The Ultimate Guide to Income Sharing Agreements (ISAs)


The rising balances of student loans are a major problem. The problem tends to be especially pronounced among former students who fail to secure high-paying jobs after graduation.One solution that has been gaining traction is income sharing agreements (ISAs). These are “loan-like” arrangements where students repay a set percentage of their income for a set period of time.While they sound appealing – an alternative to student loans – they also come with their own set of risks you need to understand.Are you considering a school with an income sharing agreement? Before you sign up for the program, here’s what you need to know about the agreements.

An income sharing agreement (ISA) is a substitute or a supplement to a student loan program. Under an ISA, a student has all (or part) of their tuition paid for. In exchange for covering the upfront cost of tuition, the student agrees to pay a set portion of their tuition back to the university for a period of time.For example, a university may cover a $10,000 tuition payment today. Upon graduation, the student dedicates a set percentage (say 6%) of income to the university for a fixed period of time (say 10 years). In this example, if the student earns $40,000 her first year after graduating, she will pay $2,400 per year or $200 per month.As her income rises, so does her payment. For example, five years out of university, she may earn $80,000 annually. In that case, she will pay $4,800 per year or $400 per month. However, if she cuts to part-time work in year seven (say after the birth of a child), and she earns just $20,000 that year, her payment will be $1,200 for the year, or $100 per month.Most ISAs also have minimum income requirements (so if you don’t earn enough, you don’t pay), as well as repayment caps (so if you end up earning a lot, you only repay so much). Right now, income sharing agreements are offered by select universities or training programs. They are not part of the Federal student loan program.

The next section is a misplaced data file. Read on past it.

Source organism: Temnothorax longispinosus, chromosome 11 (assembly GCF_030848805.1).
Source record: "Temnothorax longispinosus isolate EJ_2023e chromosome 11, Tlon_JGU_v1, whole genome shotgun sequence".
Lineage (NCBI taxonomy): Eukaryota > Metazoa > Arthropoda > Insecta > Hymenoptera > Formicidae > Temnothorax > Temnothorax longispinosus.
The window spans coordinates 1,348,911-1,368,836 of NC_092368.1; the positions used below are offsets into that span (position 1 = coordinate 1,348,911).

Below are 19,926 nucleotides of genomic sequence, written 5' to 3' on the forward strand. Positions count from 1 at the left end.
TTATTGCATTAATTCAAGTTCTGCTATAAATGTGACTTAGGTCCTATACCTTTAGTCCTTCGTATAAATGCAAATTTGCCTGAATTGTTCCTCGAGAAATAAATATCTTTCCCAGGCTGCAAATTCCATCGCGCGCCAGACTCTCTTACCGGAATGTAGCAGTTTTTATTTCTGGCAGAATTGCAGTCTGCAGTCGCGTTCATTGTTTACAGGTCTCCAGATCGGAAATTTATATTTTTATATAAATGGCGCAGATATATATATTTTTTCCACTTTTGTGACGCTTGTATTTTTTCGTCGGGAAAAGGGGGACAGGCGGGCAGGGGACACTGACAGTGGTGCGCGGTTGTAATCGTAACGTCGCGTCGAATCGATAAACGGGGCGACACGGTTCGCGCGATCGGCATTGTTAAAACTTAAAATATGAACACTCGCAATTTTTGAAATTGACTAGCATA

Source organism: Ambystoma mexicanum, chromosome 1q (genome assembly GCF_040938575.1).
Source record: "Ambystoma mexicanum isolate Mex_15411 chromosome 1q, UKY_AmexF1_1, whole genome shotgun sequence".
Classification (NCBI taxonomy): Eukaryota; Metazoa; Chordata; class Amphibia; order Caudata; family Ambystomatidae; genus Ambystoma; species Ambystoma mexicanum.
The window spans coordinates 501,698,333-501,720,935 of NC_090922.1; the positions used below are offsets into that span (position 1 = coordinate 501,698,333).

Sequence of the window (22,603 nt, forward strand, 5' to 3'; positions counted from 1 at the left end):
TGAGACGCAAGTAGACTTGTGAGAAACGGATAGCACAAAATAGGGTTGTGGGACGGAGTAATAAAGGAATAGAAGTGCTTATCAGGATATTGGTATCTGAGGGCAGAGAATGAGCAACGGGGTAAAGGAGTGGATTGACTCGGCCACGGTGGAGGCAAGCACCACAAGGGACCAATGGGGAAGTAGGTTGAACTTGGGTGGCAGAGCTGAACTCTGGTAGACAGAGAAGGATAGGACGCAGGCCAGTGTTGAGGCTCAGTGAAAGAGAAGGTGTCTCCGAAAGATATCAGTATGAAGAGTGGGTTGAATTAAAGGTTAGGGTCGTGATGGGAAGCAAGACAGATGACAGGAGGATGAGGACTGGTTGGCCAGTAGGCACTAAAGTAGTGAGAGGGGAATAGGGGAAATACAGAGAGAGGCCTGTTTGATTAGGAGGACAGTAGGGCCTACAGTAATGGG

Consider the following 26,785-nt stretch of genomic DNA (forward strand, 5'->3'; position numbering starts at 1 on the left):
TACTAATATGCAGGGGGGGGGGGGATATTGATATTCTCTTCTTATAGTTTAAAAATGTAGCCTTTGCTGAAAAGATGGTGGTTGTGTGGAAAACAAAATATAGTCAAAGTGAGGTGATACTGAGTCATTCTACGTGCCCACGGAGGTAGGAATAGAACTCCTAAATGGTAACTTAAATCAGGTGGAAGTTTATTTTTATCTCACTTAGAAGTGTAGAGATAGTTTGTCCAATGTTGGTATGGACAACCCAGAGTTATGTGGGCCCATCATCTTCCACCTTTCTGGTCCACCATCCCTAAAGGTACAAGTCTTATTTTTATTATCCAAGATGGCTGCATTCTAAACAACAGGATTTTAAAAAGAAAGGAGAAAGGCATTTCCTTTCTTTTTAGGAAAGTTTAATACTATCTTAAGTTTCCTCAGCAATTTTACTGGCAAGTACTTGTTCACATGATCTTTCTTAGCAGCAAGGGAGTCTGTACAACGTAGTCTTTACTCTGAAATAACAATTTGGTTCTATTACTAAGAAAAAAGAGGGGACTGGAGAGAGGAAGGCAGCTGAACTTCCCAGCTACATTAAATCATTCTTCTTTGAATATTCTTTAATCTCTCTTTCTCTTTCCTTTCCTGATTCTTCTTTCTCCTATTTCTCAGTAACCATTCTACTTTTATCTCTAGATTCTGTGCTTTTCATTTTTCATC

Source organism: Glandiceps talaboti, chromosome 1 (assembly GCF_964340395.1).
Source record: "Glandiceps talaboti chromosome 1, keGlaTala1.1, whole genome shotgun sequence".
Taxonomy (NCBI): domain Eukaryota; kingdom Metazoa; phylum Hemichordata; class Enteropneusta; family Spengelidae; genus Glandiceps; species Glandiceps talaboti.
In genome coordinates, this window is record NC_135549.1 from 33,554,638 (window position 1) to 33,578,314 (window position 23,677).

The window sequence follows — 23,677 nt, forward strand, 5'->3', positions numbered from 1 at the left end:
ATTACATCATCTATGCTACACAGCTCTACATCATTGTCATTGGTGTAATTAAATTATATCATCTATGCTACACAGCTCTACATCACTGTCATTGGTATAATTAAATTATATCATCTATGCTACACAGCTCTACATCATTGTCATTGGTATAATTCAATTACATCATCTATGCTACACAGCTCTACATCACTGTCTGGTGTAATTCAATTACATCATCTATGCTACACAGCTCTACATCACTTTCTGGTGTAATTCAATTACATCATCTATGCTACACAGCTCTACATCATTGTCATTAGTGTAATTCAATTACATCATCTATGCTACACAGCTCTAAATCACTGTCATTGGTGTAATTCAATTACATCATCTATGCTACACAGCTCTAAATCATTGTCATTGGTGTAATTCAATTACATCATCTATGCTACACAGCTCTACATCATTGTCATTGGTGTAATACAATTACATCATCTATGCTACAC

ISAs have certain similarities to student loans. You’ll get money for education today, and you’ll repay that money in the future. But in many ways, it’s better to compare an income sharing agreement to a tax rather than a loan.With a loan, you can pay off a set amount as quickly as you want, thereby reducing the total amount you pay. With an income sharing agreement, you pay a set percentage of your income no matter how much or how little you earn.Basically, with ISAs, people who earn more, pay more. People who earn less, pay less.

Income sharing agreements can be a reasonable way to pay for your education. But before you sign up for the agreement, you’ll want to weigh the pros and cons of the arrangement.

Income sharing agreements typically make the most sense under two circumstances. First, they make the most sense when you can use the agreement to completely avoid student loan debt. Juggling student loan debt and an ISA payment can make cash flow feel really tight, but managing one payment could make a lot of sense.The second time to consider an ISA is when you’re considering a low-paying field. If your first stop out of university is the Peace Corps, an overseas ESL position, or a ministry position, you probably won’t earn a ton of money. That means your payment under the ISA will be low, and your total obligation will be fulfilled after a set time. That’s far better than taking on student loan debt where your obligation can grow over time if you can’t make the payments.

Income sharing agreements aren’t widespread. However, there are some major universities offering the program. Some of the programs are below.

​Other schools that have offered the program are Allan Hancock College and Norwich University.

While Income Sharing Agreements sound appealing, when you compare them to student loans directly, they aren’t as appealing. Federal student loans have a myriad of repayment and loan forgiveness options, and relatively competitive interest rates. When you compare ISAs, you could find a higher “effective APR” – since they aren’t true loans. Furthermore, they don’t typically offer loan forgiveness or flexible repayment options.They can definitely work well for the right terms and conditions – but most people will still find Federal student loans to be a better option.

Written by Investors Wallets

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